Spreading a Political and Religious Message?

Evangelicals raise concerns a Romney presidency would boost Mormon faith.

ByABC News
August 6, 2007, 12:23 PM

MANTI, Utah, Aug. 6, 2007 — -- Every summer, tens of thousands of Mormons come to this rural area of Utah to attend a religious "pageant," an elaborate reenactment of the history of Mormonism. Scores of evangelical Christians come, too not to worship, but to save souls.

"They're deceived people," said Ginny Gunderson, an evangelical who traveled from Oregon. "They're victims. And I don't want to see anybody spend eternity in hell if I can help it."

Many evangelicals believe Mormonism is a cult. This view poses a potential political challenge to presidential candidate Mitt Romney, who will likely need evangelical votes if he is to win the Republican nomination.

Mormons consider themselves to be Christians. They believe that Mormonism is the "restored" church and that authentic Christianity disappeared in the years after Jesus died and was revived by Mormonism's founding prophet, Joseph Smith, in the early 1800s.

There are, however, many significant differences between Mormonism and traditional Christianity. These differences are aggressively highlighted in books, pamphlets and DVDs by evangelicals groups across the country who specialize in ministering to Mormons.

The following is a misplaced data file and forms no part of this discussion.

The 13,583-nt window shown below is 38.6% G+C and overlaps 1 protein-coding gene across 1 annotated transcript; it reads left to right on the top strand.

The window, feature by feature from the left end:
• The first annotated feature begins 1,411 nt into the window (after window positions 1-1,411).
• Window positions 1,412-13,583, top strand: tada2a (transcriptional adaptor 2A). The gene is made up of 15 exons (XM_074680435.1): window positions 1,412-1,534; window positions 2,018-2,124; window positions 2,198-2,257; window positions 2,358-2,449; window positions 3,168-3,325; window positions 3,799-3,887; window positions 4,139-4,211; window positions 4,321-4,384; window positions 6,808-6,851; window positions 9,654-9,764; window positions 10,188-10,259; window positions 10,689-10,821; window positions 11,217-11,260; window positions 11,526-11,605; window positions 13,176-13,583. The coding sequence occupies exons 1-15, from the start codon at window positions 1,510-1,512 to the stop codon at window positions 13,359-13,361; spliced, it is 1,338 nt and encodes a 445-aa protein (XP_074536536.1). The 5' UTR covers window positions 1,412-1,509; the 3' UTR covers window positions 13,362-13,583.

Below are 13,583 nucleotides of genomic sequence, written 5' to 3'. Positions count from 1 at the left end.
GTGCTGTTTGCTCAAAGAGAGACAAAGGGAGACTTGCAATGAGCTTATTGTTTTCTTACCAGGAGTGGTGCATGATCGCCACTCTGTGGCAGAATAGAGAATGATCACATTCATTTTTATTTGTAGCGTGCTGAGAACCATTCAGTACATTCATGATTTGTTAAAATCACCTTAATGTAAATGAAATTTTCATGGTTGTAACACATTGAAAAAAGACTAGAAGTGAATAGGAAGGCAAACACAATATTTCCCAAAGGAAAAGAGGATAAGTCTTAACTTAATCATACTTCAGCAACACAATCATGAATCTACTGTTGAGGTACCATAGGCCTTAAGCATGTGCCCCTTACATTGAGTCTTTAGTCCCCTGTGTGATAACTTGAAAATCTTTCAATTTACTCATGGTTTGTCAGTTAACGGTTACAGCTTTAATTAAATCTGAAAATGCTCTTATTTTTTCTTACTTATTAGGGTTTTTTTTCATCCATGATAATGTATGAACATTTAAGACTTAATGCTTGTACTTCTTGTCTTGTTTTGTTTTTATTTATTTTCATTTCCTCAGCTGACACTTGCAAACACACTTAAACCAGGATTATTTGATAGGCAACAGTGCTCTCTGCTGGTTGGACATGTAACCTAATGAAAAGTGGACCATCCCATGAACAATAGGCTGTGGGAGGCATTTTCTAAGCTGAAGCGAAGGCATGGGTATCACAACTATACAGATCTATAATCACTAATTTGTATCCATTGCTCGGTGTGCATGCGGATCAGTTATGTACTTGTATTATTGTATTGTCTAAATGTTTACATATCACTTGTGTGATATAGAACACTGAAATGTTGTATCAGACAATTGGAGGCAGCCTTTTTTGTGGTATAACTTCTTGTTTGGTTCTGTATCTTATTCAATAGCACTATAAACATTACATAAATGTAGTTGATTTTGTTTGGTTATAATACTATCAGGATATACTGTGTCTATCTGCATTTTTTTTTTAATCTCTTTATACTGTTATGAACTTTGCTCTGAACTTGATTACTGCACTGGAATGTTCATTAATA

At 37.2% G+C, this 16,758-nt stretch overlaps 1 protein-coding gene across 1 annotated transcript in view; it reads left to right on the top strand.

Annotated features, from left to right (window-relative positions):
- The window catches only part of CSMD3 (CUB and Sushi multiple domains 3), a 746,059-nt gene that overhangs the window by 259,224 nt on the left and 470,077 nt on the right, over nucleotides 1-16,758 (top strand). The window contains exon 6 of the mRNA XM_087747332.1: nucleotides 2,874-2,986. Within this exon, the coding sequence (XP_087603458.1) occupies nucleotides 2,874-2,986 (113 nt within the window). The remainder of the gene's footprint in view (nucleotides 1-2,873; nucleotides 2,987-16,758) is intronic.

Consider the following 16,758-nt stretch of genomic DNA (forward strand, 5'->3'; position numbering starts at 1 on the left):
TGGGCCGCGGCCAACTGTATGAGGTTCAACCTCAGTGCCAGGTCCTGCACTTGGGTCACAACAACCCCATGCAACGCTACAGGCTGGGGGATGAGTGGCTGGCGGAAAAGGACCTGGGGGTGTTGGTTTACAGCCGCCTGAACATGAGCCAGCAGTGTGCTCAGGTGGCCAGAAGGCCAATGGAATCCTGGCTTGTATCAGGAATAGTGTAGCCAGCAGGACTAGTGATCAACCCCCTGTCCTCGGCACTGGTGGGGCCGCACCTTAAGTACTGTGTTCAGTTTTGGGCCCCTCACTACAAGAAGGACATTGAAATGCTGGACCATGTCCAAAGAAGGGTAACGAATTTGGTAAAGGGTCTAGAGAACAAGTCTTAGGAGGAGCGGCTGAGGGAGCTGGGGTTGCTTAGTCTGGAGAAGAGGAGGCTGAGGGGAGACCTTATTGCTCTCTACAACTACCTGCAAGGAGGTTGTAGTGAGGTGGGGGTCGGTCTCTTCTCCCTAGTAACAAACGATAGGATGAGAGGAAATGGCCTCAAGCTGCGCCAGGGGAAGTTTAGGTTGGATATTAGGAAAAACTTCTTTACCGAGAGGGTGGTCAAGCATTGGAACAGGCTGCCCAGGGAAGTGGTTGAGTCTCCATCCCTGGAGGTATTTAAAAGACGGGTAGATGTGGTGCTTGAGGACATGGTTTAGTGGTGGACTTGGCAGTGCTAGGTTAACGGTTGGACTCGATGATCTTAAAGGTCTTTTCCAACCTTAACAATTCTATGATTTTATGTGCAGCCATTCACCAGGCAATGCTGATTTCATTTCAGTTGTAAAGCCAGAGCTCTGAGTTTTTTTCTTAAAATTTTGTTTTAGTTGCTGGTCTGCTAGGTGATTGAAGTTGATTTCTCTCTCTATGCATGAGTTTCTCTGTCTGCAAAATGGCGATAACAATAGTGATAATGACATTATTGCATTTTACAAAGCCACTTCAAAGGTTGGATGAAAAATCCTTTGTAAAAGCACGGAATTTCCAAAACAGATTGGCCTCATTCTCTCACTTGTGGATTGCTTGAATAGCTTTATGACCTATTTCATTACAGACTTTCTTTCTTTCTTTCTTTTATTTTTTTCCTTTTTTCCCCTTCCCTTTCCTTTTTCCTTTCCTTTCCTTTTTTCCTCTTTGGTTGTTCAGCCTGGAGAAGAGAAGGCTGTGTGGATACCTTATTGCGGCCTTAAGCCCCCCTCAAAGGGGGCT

While Mormons believe that the Old and New Testaments are the word of God, they also believe that three books written by Smith are the word of God, too.

Mormon scripture teaches that God has a body of flesh and bone and that he presides over not one but three levels of heaven. Many Mormons also believe that the faithful will one day become gods themselves and preside over their worlds.

Evangelical distrust for Mormonism goes well beyond theology. Evangelicals are also wary of Mormons' secret temple rituals and their massive missionary campaign, which sends thousands of young believers around the world to spread the word. Mormonism is now one of the fastest-growing faiths on the planet.

Many evangelicals worry that a Romney presidency would lend Mormonism even more strength.